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prisoners back. i'm not saying relative to nuclear. that's a big deal. we represent something. we makes a deal and don't even get these four people back that shouldn't be there? that's terrible. it is emblematic. we get a trainer sergeant bergdahl. they get their five guys they most want anywhere in the world. who makes deals like this? with bergdahl six people died trying to get that traitor back. we get bergdahl and they get five guys they wanted? that's not the way to deal. >> the issue of his campaign asking the fbi to investigate whether a threatening tweet may, may have come from mexican drug lord, the one who just escaped from prison. joaquin el chapo guzman. listen to this. the issue with the mexican drug lord who broke out of prison. can you tell me with the threat that you believe you got in your
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conversations with the fbi? >> i've had threats because i'm talking about mexico. i have great respect for the mexican leaders. they're much smarter and more coning than our leaders. i have a feeling that mexico doesn't say what i care about the border. which is horrible, the bored he. they care more about trade. they are making trade deals with the united states that are stripping us of our money, our jobs our people. what they are doing to the united states in trade. and i have a theory that mexico is calling a lot of shots and i know, i'm suing univision. i think it takes its marching orders absolutely from mexico. >> dana you had a chance to speak to donald trump about hillary clinton. he seem to be escalating the rhetoric against her. >> absolutely. he put out a statement saying assess desperate, sad and nervous about issues like
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immigration. watch this. you put out a very harshly worded sfwamt hillary clinton today. why the gloves come off with hillary? >> she did it with me. she talked about my tone. i said basically, it is been tone. we're too worried about tone in this country and we're getting beaten by everybody. it is about results. you have to get results. they're worried about the tone. the voice raised a little bit. she's got problems she's got another obama situation coming up. when she was running against obama, who was obama? >> it looks like bernie sanders. somebody. she's not doing very well. i can tell you. she's getting shot down every month the polls come out. >> he added the last person that she wants to face is donald trump. >> lots more coming our way. i want to you stand by. gloria borger is here. let's take a quick break. a lot more to assess right after this. so this beauty can be yours with a down payment and 10% financing. oh larry, lawrence.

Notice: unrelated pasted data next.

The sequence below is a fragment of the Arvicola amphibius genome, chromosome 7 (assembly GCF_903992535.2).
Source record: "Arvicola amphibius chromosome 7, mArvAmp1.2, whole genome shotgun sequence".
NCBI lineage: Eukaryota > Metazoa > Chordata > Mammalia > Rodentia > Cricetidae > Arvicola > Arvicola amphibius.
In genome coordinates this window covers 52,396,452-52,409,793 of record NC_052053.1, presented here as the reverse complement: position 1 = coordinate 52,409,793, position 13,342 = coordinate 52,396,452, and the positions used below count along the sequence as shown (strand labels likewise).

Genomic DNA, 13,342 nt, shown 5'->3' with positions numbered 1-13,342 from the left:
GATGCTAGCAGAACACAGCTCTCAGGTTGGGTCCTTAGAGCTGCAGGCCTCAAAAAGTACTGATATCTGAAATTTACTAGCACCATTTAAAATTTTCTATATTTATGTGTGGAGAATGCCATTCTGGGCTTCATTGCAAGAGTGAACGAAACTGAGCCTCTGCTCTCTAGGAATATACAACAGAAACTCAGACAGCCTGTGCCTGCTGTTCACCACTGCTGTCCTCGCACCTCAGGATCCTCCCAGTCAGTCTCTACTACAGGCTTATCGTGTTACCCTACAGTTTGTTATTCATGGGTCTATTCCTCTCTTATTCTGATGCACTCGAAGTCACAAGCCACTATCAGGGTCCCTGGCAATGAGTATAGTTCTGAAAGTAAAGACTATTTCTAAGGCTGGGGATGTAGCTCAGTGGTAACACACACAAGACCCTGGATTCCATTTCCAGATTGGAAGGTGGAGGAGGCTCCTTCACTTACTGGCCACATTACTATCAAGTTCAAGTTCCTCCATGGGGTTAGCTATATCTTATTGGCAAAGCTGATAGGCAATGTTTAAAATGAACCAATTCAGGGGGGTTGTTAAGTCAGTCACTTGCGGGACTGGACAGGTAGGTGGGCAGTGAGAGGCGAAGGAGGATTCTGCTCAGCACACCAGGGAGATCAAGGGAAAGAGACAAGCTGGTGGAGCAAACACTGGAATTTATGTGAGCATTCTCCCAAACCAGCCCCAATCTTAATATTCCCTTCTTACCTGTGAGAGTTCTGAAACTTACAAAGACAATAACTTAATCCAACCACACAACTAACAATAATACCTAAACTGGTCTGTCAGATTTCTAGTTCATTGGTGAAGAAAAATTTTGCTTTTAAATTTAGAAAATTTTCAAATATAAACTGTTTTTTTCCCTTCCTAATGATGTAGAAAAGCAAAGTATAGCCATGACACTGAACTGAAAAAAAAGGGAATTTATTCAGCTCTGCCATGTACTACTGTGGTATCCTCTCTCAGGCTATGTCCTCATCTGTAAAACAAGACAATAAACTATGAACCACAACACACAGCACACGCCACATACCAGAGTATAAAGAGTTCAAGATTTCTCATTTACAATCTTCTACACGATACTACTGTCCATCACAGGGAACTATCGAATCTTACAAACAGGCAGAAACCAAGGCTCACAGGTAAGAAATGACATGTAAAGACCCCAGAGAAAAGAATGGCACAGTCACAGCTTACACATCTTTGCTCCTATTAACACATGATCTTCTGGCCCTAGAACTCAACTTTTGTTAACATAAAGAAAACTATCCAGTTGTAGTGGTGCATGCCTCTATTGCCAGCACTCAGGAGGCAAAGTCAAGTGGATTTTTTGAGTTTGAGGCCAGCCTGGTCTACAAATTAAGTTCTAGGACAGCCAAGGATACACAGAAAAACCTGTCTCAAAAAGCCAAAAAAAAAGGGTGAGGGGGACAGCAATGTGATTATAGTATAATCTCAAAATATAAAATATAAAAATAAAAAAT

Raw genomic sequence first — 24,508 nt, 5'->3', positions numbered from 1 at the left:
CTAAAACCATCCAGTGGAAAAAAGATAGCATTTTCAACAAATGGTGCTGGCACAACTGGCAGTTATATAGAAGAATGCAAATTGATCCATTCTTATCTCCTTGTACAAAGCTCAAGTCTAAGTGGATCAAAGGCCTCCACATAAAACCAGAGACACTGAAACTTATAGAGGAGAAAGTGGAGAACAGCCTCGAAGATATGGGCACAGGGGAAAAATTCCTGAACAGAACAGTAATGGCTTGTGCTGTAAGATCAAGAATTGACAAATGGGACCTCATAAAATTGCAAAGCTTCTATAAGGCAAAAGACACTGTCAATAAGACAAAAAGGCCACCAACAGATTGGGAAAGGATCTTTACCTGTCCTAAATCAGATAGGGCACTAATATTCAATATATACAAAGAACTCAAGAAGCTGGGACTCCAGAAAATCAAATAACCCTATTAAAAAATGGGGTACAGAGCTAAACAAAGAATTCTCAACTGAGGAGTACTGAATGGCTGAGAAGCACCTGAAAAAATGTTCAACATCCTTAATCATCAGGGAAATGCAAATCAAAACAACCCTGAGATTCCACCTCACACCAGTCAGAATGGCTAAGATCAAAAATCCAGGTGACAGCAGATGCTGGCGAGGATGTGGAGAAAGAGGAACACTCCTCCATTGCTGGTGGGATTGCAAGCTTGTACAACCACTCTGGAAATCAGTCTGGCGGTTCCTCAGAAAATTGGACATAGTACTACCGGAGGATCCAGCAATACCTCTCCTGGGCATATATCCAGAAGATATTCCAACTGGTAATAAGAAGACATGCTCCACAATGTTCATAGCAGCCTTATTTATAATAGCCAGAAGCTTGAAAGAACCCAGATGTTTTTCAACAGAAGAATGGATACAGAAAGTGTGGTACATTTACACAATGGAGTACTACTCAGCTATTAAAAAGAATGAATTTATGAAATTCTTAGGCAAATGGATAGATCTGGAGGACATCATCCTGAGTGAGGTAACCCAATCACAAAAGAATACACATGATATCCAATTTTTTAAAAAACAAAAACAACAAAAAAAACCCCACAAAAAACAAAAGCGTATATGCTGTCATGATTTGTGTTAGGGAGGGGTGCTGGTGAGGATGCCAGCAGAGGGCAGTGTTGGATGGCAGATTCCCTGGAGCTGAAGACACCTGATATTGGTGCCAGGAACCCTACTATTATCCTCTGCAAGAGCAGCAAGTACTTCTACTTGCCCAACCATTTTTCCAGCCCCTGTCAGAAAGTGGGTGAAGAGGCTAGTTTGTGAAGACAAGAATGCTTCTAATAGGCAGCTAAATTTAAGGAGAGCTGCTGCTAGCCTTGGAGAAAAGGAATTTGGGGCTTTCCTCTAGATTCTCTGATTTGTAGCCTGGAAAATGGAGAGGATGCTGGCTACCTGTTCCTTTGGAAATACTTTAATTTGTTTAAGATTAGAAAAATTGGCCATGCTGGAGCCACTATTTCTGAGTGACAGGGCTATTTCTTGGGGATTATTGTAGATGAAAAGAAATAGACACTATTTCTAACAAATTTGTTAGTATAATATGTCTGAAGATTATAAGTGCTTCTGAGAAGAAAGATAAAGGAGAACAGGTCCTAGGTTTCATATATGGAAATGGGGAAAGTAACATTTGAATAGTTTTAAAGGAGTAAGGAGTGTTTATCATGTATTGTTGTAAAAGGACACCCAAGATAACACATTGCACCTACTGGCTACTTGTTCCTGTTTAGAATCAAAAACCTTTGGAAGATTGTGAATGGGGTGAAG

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all right. this just coming in president obama speaking up about the criticism of the iran new clear deal. listen what he just told thomas freedman the columnist of the "new york times". >> we have cut off every pathway for iran to develop a nuclear weapon.
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the reason we were able to unify the world community around the most effective sanctions regime we set up that crippled the iranian economy and brought them to the table was because the world agreed with us that it would be a great danger to the region to our allies to the world if iran possessed a nuclear weapon. we did not have that kind of global consensus around the notion that iran can't enjoy any nuclear power whatsoever and as a member of the non-proliferation treaty, npt, their argument was we're entitled to have a peaceful nuclear program. >> let's get some analysis from what we heard. joining us our chief congress congressional correspondent dana bash gloria burger and jeff. tough selling mission on capitol hill but probably in the end he might get the votes needed. >> he does have a tough selling mission.
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he wanted a robust debate. that's what he's going to get. it's republicans harshly opposing this, even hillary clinton said i applaud the effort but she did not make clear she supports the deal. she will in the end but that is what is going to block and over ride of the veto those democrats protecting threaten the veto and he will have republicans have it. >> all the of the republican presidential candidates including ran paul have come out against this deal. >> it's not surprising. they are using it to say that the president is weak the that he didn't cut a good deal as donald trump said to dana bash that the president is not a great negotiator right? so you know the republican unified opposition is not, you know really wasn't in question. what was interesting is hillary clinton because she didn't come out overwhelmingly and say, i completely endorse this. i think it's terrific. you know even though she was